I want to invite you to join an international online conversation started by the Social Therapy Group called What Is Mental Health? It’s part of the National Dialogue on Mental Health started last summer in response to the shootings at Sandy Hook and the increasing violence across this country, and it’s one of several conversations taking place in the Civic Commons Initiative, Creating Community Solutions, in partnership with the Substance Abuse and Mental Health Services Administration (SAMHSA) of the Department of Health and Human Services. As an independent mental health institution with affiliates throughout the US and abroad, we think these dialogues are crucial. We all have experienced the media reporting on Adam Lanzer, the horrifying number of killings that have followed, the increased bullying that has resulted in suicides, and the ever-increasing number of adults and children taking psychotropic medications in response to exponentially growing diagnoses of depression, anxiety disorders and attention deficit disorders.
So what is mental health? What produces the devastating and increasing amount of mental illness in this country? And is naming and defining what’s happening enough?
Recently a piece on the New York Times “Opinionator” blog, How Inequality Hollows Out the Soul by Richard Wilkinson and Kate Pickett, raises a bigger, upsetting picture of American inequality, class division, and the ongoing, ever-deepening impact of poverty on our mental health.
The editorial points out how the cost of inequality touches all of us, that it has an emotional impact, and is destabilizing and socially invasive. The authors posit that there are relationships between our financial wellbeing or lack of it and psychiatric conditions. Inequality, they assert, intensifies status anxiety. The actual economic conditions of our lives foster feelings of superiority or inferiority. Psychologically speaking, this creates emotional turmoil which results in the disproportionate spread of depression in areas of the country where economic inequality is the greatest.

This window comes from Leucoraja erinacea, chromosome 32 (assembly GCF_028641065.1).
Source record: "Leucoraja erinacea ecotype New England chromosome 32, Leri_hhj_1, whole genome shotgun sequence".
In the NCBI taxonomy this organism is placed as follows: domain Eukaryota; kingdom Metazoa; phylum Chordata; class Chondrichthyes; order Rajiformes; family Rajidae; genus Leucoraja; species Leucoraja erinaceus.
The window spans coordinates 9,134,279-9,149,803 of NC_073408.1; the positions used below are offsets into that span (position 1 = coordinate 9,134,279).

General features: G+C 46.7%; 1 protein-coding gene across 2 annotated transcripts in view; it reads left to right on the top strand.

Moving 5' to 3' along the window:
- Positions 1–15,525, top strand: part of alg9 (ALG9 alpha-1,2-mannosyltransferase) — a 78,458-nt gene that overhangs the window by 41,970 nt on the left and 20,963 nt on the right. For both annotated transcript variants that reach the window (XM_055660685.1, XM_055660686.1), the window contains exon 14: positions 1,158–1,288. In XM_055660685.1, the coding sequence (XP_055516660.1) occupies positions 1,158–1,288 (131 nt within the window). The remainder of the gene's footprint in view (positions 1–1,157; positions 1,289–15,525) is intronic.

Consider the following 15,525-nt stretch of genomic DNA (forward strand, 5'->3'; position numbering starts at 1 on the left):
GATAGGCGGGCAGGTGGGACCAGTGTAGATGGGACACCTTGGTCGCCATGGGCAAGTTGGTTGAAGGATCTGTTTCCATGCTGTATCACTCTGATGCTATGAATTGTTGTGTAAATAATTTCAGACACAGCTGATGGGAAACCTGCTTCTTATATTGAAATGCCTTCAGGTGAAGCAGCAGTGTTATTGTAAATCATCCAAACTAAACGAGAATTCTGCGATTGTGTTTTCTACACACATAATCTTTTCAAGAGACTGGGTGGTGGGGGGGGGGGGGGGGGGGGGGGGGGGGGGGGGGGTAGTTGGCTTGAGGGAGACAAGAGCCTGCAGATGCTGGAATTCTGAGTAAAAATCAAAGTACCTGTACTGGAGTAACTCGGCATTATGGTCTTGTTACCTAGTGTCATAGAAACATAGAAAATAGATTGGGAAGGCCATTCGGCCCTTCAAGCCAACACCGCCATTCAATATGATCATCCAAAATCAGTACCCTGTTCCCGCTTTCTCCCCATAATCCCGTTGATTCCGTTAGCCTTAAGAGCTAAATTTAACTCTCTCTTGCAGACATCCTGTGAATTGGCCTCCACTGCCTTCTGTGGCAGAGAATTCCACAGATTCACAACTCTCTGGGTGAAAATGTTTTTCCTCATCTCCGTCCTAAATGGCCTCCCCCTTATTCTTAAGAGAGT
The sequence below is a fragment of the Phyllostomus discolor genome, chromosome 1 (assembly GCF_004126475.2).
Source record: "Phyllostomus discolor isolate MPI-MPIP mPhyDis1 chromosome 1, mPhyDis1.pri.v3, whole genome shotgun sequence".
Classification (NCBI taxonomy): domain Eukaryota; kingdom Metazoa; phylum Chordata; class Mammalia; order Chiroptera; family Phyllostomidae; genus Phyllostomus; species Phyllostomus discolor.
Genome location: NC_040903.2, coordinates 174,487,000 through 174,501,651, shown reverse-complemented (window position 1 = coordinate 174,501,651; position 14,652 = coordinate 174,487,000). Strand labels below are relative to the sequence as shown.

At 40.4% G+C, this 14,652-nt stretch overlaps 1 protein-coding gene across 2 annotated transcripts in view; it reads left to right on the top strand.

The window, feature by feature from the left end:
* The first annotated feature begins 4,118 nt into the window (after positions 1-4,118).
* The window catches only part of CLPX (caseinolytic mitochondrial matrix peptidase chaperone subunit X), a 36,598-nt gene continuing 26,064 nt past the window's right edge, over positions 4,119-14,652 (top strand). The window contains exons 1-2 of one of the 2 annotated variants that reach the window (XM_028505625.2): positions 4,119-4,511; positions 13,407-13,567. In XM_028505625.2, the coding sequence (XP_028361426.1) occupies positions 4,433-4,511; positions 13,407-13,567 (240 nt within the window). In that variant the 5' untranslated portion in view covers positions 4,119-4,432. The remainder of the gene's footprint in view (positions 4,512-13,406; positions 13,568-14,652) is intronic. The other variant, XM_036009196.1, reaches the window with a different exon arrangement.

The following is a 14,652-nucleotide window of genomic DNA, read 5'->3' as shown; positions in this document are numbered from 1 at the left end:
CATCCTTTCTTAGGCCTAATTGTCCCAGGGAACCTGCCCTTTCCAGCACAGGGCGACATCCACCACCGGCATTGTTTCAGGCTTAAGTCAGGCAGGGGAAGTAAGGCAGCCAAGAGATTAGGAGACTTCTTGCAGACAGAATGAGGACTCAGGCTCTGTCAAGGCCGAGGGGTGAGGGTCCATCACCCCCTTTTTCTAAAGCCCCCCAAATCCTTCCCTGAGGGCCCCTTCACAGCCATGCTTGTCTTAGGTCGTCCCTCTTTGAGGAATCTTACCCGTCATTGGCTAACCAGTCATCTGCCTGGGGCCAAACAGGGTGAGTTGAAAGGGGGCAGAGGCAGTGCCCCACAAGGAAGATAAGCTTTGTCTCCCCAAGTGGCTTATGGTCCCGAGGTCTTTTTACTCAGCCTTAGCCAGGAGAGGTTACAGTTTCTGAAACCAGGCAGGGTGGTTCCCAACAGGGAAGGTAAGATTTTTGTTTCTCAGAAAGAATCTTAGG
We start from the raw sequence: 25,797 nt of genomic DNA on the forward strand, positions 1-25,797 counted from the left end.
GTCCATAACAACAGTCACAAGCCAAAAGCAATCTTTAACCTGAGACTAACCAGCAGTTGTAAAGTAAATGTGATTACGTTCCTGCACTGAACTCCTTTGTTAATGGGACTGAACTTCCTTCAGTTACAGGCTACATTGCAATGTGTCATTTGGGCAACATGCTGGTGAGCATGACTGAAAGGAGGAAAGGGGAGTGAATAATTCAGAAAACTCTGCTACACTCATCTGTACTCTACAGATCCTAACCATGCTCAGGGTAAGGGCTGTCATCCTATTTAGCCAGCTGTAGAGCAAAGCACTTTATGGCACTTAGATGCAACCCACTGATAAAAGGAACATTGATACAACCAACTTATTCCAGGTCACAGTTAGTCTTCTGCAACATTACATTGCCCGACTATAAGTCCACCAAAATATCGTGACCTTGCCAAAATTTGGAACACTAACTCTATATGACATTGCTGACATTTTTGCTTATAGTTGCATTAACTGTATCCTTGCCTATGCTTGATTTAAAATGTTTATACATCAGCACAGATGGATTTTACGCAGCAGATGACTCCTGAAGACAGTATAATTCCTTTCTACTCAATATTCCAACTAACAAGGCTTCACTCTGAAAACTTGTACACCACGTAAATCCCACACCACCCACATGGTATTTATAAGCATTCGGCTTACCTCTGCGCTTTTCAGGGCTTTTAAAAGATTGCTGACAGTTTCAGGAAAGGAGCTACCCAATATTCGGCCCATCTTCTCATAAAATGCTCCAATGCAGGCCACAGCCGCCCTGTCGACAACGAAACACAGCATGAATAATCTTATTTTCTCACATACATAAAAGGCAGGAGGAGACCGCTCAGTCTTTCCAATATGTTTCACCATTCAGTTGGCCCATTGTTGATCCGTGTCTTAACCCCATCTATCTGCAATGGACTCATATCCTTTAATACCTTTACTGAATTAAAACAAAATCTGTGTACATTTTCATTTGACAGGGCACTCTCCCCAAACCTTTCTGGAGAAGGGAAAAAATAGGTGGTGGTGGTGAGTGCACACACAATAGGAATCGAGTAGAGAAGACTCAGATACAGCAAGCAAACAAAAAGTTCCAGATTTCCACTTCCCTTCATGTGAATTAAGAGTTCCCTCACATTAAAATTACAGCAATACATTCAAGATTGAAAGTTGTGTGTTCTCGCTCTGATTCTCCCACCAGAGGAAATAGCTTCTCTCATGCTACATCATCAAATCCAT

Most interesting to me was the finding that schizophrenia, often understood as chemical imbalances in the brain, was three times as common in societies that had greater inequality. Other studies showed that the financial and psychological tension of living in increasing social hierarchies can contribute to bipolar and other personality disorders.
As I said, this is terribly disturbing — though not altogether surprising — information. As a social therapist, the question I ask is: How can we work together to create the conditions for mental health, free from over-determining diagnosing and overmedication of our children? And, most importantly, how can we spread the word of innovative, collaborative therapies that help people build communities in which we can create mental health together.
What are your thoughts? Here’s how you can join the conversation:
- When you arrive on the page, scroll down below Conversation Starter, and in the What do you think? box, click on Register.
- In response to Our Guiding Principles, check the box by I’m on board....
- Choose to continue the conversation as an individual or organization by clicking Continue in the appropriate box.
- The next page asks you to say a little about yourself and for your zip code.
- Register by clicking on Connect on Facebook or Register with an email address.
- If registering via email, the next page asks you for profile information and to create a password. After completing all the fields, select Continue.
- You will receive a confirmation of your registration by email.
- Go to your email and confirm your registration by clicking on the link.